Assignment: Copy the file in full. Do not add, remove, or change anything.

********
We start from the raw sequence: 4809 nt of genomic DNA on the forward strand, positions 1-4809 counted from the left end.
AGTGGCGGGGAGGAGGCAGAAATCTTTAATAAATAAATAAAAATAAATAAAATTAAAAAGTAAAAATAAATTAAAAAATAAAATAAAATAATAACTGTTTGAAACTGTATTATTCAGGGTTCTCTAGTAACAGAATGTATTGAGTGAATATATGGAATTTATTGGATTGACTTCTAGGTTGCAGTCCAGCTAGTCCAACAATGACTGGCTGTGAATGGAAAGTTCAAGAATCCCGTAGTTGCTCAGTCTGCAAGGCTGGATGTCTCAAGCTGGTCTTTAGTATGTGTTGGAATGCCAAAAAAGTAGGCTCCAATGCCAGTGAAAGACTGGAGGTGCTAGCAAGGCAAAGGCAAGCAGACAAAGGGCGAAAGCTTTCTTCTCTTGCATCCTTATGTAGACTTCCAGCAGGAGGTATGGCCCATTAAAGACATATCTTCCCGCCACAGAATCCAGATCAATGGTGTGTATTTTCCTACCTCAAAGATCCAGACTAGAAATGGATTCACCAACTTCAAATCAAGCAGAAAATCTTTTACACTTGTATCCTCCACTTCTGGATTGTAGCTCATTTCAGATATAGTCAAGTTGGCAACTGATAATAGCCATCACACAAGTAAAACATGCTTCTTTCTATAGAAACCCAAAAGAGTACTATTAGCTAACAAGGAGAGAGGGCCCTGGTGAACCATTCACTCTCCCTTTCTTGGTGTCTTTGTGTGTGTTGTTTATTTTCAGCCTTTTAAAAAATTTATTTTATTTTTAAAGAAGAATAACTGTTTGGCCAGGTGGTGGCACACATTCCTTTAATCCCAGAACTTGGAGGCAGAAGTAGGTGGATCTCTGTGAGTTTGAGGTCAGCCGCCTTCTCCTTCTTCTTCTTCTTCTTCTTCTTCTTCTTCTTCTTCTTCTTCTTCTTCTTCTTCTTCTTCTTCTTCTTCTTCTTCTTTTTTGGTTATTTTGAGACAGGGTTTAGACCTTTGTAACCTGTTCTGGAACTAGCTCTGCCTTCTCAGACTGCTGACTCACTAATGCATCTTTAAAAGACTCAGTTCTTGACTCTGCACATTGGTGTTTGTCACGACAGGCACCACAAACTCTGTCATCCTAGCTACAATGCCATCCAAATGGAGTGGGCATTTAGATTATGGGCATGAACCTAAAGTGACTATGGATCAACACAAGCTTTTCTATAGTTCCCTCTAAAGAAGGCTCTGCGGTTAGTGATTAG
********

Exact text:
We start from the raw sequence: 4809 nt of genomic DNA on the forward strand, positions 1-4809 counted from the left end.
AGTGGCGGGGAGGAGGCAGAAATCTTTAATAAATAAATAAAAATAAATAAAATTAAAAAGTAAAAATAAATTAAAAAATAAAATAAAATAATAACTGTTTGAAACTGTATTATTCAGGGTTCTCTAGTAACAGAATGTATTGAGTGAATATATGGAATTTATTGGATTGACTTCTAGGTTGCAGTCCAGCTAGTCCAACAATGACTGGCTGTGAATGGAAAGTTCAAGAATCCCGTAGTTGCTCAGTCTGCAAGGCTGGATGTCTCAAGCTGGTCTTTAGTATGTGTTGGAATGCCAAAAAAGTAGGCTCCAATGCCAGTGAAAGACTGGAGGTGCTAGCAAGGCAAAGGCAAGCAGACAAAGGGCGAAAGCTTTCTTCTCTTGCATCCTTATGTAGACTTCCAGCAGGAGGTATGGCCCATTAAAGACATATCTTCCCGCCACAGAATCCAGATCAATGGTGTGTATTTTCCTACCTCAAAGATCCAGACTAGAAATGGATTCACCAACTTCAAATCAAGCAGAAAATCTTTTACACTTGTATCCTCCACTTCTGGATTGTAGCTCATTTCAGATATAGTCAAGTTGGCAACTGATAATAGCCATCACACAAGTAAAACATGCTTCTTTCTATAGAAACCCAAAAGAGTACTATTAGCTAACAAGGAGAGAGGGCCCTGGTGAACCATTCACTCTCCCTTTCTTGGTGTCTTTGTGTGTGTTGTTTATTTTCAGCCTTTTAAAAAATTTATTTTATTTTTAAAGAAGAATAACTGTTTGGCCAGGTGGTGGCACACATTCCTTTAATCCCAGAACTTGGAGGCAGAAGTAGGTGGATCTCTGTGAGTTTGAGGTCAGCCGCCTTCTCCTTCTTCTTCTTCTTCTTCTTCTTCTTCTTCTTCTTCTTCTTCTTCTTCTTCTTCTTCTTCTTCTTCTTCTTCTTCTTTTTTGGTTATTTTGAGACAGGGTTTAGACCTTTGTAACCTGTTCTGGAACTAGCTCTGCCTTCTCAGACTGCTGACTCACTAATGCATCTTTAAAAGACTCAGTTCTTGACTCTGCACATTGGTGTTTGTCACGACAGGCACCACAAACTCTGTCATCCTAGCTACAATGCCATCCAAATGGAGTGGGCATTTAGATTATGGGCATGAACCTAAAGTGACTATGGATCAACACAAGCTTTTCTATAGTTCCCTCTAAAGAAGGCTCTGCGGTTAGTGATTAG